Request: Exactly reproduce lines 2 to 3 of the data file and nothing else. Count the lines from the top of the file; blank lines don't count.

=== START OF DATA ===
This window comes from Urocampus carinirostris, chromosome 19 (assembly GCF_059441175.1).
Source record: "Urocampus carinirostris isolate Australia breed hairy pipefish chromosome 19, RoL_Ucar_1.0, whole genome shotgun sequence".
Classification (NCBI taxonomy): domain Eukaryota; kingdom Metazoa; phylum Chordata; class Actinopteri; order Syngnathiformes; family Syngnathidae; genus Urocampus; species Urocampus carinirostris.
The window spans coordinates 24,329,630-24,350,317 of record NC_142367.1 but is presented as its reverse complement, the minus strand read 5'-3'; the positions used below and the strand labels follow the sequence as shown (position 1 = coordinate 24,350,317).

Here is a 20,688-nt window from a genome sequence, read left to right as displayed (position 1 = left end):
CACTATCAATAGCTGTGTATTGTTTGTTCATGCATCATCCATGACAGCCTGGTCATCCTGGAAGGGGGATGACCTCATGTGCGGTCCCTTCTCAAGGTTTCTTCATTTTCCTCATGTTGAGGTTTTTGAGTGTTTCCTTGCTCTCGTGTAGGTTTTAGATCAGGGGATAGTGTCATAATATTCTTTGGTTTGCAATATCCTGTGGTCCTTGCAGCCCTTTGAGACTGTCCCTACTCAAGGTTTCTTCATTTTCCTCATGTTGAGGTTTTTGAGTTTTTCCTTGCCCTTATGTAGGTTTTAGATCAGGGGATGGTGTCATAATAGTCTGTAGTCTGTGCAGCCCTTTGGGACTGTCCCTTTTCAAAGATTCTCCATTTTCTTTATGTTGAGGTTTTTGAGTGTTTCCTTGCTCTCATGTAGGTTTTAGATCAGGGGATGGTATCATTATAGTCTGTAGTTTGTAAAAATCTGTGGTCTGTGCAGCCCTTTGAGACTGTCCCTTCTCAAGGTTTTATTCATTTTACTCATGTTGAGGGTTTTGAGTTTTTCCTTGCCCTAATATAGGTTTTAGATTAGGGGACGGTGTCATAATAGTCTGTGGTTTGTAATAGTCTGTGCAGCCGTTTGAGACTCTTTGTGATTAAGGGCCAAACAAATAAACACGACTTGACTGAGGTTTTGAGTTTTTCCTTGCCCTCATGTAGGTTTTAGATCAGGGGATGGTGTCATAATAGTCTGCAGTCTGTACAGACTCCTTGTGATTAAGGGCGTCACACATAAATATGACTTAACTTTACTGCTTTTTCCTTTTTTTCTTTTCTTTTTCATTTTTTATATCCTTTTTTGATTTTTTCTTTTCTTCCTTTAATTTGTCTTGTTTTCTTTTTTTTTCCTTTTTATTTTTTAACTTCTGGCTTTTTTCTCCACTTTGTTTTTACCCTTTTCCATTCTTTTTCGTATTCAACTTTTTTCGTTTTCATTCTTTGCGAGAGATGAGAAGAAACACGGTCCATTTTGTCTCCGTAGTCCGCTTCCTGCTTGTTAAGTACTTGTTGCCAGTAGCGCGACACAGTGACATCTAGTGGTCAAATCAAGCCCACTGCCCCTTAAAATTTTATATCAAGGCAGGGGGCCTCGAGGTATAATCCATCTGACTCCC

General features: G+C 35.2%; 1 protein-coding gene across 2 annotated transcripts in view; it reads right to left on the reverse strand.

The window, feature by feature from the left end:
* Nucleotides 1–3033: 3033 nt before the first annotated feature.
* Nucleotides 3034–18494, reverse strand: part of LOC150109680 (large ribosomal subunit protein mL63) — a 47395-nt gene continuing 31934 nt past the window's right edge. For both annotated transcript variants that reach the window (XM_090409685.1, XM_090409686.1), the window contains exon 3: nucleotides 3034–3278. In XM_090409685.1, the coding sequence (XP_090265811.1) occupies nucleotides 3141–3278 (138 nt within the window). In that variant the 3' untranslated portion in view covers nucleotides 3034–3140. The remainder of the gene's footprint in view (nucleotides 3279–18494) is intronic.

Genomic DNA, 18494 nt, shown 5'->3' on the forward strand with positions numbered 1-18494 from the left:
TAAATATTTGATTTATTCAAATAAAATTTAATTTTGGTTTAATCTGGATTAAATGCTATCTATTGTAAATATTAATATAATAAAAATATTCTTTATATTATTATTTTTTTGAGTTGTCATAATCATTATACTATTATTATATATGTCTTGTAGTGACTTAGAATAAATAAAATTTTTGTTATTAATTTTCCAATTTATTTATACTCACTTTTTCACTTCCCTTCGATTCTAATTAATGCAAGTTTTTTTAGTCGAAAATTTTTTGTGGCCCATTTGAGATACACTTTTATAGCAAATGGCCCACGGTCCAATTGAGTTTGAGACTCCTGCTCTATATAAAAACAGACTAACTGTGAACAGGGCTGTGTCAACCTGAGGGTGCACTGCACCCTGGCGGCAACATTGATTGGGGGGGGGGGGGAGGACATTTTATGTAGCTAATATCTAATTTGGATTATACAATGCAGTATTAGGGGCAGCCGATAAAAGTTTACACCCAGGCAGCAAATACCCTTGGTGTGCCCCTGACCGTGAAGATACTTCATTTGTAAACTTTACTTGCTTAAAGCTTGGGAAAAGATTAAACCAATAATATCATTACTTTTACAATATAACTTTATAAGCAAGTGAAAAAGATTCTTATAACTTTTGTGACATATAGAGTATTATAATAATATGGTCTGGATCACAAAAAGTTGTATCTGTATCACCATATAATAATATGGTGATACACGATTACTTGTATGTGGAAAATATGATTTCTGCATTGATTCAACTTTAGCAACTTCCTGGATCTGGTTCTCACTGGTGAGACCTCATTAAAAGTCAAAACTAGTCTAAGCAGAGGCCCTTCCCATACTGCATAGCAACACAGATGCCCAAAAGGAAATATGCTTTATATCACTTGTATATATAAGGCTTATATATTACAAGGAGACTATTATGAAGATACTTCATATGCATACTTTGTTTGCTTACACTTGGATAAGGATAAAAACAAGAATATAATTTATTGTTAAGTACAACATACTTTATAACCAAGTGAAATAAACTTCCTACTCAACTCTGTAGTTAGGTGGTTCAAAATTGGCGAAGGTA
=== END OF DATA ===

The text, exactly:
Source record: "Urocampus carinirostris isolate Australia breed hairy pipefish chromosome 19, RoL_Ucar_1.0, whole genome shotgun sequence".
Classification (NCBI taxonomy): domain Eukaryota; kingdom Metazoa; phylum Chordata; class Actinopteri; order Syngnathiformes; family Syngnathidae; genus Urocampus; species Urocampus carinirostris.